This The Assassination of Gianni Versace review contains spoilers.
The Assassination of Gianni Versace Episode 8
We go way back and are squarely situation in the 80s for this foundational episode of the Assassination of Gianni Versace. There’s no death, but plenty of destruction, as breadcrumbs are dropped, the hints of all of Andrew’s traits to come. His love of clothing, from his father’s enormous closet. His penchant for lying and swindling, also from his father. And of course the beginning of his history of violence, as he watched his father manipulate his mother, threaten her, and ring her neck. Dating much older men, receiving lavish gifts, manipulating them like he does with this man, pretending he thought they could go to the party together so he can get the gift and his night back, still spending it how he pleases.
The episode, which features the rise and fall of Modesto Cunanan’s American Dream, benefits greatly from an 80s-inspired soundtrack, including Devo and a great Jefferson Airplane cover. Andrew seems confident in a health way, and while his father obviously favors him, he hasn’t quite done a full psychological number on him yet. But Andrew’s still a mix of utter confidence and intense self-consciousness, and you better believe that yearbook pic, and the superlative “Most Likely to be Remembered,” are both real.
There have been a lot of shots of Andrew dancing throughout this series. Dancing at clubs, sure, but the best ones so far have been solo and incongruous, like jamming out alone in a car after murdering someone. But this sequence, two long, back to back shots of Andrew from exiting his lover’s car, ripping off the trench coat to unveil the white boy jazzercise instructor version of Eddie Murphy’s red leather outfit underneath, and a runway walk that Miss J would approve as he enters the party to his wrist-inflected entrance directly onto the dance floor, puts them all to shame.
It’s sort of like reverse-engineering a puzzle. We see the nervous blond friend, the man from the first episode who called out Andrew’s dishonesty about his sexuality. Wearing a fantastic 80s sweater (that’s what we’re calling them now instead of Cosby sweaters, right?) he wants to ask Andrew out, and we already know he’ll be disappointed. He’s far too earnest and normal for Andrew. He also meets Lizzie, the friend who has flitted in and out of his life since the first episode of the series. It’s easy to see how someone like Andrew would intrigue her, with his attention, lavish lifestyle, and au courrant sensibility. And of course, she’s friends with the da Silvas (!) who own the house.
Modesto is clearly abusive in many ways – physically, emotionally, and perhaps he’s even drugging his wife. At minimum he’s gaslighting her. At one point, after Modesto flees and Andrew wants to chase after him, it looks like Andrew might hit her, but he covers her mouth instead. He’s not that man yet. But he will be.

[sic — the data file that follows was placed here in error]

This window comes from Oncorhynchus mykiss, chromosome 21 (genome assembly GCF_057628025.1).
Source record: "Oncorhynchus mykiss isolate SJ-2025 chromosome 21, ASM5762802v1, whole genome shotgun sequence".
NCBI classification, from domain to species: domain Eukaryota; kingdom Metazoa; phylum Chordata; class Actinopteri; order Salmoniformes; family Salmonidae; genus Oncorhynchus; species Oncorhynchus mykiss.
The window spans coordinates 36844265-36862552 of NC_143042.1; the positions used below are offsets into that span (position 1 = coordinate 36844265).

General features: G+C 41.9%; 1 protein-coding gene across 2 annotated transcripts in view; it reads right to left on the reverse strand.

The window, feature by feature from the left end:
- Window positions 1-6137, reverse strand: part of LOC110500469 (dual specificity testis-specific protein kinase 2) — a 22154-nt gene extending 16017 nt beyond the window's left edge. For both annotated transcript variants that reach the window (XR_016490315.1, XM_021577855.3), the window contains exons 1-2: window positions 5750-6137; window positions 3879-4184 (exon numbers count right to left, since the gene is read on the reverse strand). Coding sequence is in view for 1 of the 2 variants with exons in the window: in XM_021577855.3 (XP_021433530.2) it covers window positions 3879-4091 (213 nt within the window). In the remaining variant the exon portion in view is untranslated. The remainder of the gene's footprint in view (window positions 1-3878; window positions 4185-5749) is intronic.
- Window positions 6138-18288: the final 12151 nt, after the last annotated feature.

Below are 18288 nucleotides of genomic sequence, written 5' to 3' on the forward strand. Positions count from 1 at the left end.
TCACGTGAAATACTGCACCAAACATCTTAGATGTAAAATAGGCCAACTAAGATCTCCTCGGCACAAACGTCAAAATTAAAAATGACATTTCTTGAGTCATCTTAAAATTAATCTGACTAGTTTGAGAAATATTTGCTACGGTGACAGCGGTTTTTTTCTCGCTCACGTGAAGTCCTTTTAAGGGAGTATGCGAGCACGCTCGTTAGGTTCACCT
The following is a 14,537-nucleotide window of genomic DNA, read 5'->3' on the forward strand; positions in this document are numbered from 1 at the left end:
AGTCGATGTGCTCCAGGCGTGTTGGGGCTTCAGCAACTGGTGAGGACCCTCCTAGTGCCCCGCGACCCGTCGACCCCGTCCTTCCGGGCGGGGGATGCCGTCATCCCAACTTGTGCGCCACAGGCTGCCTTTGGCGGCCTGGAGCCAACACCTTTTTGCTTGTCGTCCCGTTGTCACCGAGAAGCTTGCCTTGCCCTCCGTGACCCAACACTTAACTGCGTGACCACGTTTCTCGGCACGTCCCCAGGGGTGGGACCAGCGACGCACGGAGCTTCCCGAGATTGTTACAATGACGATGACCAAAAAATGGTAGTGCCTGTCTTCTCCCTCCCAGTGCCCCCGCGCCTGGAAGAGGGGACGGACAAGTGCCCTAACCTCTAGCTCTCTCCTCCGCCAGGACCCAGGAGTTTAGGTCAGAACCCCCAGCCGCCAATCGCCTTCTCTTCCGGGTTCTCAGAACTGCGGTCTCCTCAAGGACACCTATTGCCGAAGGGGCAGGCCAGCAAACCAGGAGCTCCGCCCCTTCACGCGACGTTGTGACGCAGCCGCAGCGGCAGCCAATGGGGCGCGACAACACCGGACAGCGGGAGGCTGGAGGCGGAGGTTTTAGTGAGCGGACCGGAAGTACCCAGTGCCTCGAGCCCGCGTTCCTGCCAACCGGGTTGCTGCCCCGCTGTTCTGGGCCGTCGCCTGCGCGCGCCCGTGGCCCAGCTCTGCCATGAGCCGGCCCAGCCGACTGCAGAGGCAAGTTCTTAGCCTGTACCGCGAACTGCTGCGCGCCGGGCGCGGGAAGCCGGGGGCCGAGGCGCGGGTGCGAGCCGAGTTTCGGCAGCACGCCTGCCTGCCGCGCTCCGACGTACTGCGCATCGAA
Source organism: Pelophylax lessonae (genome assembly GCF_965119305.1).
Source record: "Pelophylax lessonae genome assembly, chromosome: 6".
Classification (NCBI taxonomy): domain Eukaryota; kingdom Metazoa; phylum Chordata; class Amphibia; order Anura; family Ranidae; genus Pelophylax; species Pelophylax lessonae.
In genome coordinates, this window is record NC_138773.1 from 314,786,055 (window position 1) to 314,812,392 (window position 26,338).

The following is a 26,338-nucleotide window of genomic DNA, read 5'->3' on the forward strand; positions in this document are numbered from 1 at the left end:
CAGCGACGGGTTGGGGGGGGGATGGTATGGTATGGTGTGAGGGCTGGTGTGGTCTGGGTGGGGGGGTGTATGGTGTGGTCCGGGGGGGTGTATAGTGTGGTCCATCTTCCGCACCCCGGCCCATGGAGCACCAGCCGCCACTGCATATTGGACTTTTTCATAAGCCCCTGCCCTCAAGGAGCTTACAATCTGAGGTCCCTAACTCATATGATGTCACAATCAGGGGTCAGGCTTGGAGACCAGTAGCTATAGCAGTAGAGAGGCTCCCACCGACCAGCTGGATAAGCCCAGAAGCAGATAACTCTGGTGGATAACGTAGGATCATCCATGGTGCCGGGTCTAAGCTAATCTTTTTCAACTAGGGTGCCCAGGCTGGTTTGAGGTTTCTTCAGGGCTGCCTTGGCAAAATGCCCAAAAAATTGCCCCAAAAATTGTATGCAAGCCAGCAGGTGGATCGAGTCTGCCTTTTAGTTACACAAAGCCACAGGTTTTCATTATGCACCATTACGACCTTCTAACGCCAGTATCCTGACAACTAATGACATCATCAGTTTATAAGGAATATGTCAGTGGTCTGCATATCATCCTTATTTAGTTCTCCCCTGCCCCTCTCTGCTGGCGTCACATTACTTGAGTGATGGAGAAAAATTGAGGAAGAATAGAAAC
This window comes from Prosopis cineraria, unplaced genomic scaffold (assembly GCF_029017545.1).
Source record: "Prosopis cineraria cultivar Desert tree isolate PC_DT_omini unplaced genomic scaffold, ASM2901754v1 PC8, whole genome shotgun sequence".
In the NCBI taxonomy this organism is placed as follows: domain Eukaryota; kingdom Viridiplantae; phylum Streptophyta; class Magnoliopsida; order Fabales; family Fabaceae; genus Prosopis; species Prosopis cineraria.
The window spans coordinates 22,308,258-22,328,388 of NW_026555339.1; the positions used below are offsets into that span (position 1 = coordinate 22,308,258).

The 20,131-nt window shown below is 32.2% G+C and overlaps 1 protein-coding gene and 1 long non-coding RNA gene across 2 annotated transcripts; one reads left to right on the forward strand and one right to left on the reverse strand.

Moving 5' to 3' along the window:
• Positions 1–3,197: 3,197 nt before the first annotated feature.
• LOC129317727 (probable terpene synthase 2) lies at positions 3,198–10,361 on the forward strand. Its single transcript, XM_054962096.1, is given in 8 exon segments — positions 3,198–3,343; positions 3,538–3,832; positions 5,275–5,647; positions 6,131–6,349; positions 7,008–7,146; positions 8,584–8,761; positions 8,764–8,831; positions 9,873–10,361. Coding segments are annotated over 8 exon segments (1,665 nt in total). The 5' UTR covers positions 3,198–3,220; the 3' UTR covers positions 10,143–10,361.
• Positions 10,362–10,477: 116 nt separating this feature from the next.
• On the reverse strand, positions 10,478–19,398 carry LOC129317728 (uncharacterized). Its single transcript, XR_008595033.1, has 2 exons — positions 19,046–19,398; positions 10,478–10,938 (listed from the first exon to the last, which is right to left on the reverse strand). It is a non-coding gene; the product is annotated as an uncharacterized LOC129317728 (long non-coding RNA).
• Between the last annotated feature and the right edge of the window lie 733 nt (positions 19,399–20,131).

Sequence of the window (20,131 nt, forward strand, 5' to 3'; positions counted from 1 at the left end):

For most of the episode Andrew seems innocent, like he still believes in good things happening to good people. He clearly idolizes his father, who helped him stay innocent much longer than his older siblings, who seem to hold no illusions about their father’s favoritism and violent tendencies. Andrew bristles at being mocked for being gay, but he doesn’t back down. He could be any gay kid, or someone with less money than their peers, just trying to fit in. He wants to seek out his heroes, mostly LGBTQ and gender-bending icons like Basquiat, Patty Smith, Keith Herring and who else, but Versace.
Viewers looking for more Versace will once again be disappointed. The vignette here is informative, and tracks with Cunanan’s cruel, taunting schoolmates, but once again Versace’s story is in service to Cunanan’s, not the other way around. Even without factoring in screen time, which really speaks for itself when it comes to priorities, the Gianni story is used to make greater meaning for Andrew’s, episode after episode. One wonders why Gianni hasn’t been afforded the same humanity as Andrew’s other victims, with the dedicated episode(s) for Lee Miglin, David Madsen, and Jeff Trails.
I’d love to know more about the woman at work who twice warns Andrew’s father. Was that a sign of AAPI or Filipino camaraderie, was there something going on between them, or was it something else?
Village life, with its mosquito nets and exposed light bulbs, is not how Andrew wanted to see his father. He honestly seems more horrified by what he perceives as squalor than by his father’s apparent crimes, or the fact that his mother is afraid of him.
Again, Andrew seems to learn the wrong lesson, as does his father. While M says his mistake was stealing too little, Andrew learns from his father’s failed thievery that lying and stealing. His father turns on him, on a dime, like Andrew will one day turn on so many other people. And then his father does something that is at once unbelievable and completely credible, coming from the man who raised the person Andrew will one day become: he challenges his son to be a man and stab him.
While I had assumed that this episode had the tallest order to fill, the one going back furthest in Cunanan’s past, it’s far more successful than the previous episode. Perhaps that’s because this one contains all of the ingredients for who Cunanan will one day be. We see the violence, the lying, and the self-hatred. All of these seeds are planted, and rather than drawing weak connections between dots, like “Ascent” did, “Creator/Destroyer” allows us to imagine ourselves how a hard working boy who sees his father steal, abandon him, and pay no price for his actions, could then go on to live a life that seems deliberately fashioned to generate the appearance of vast wealth, with as little work as possible.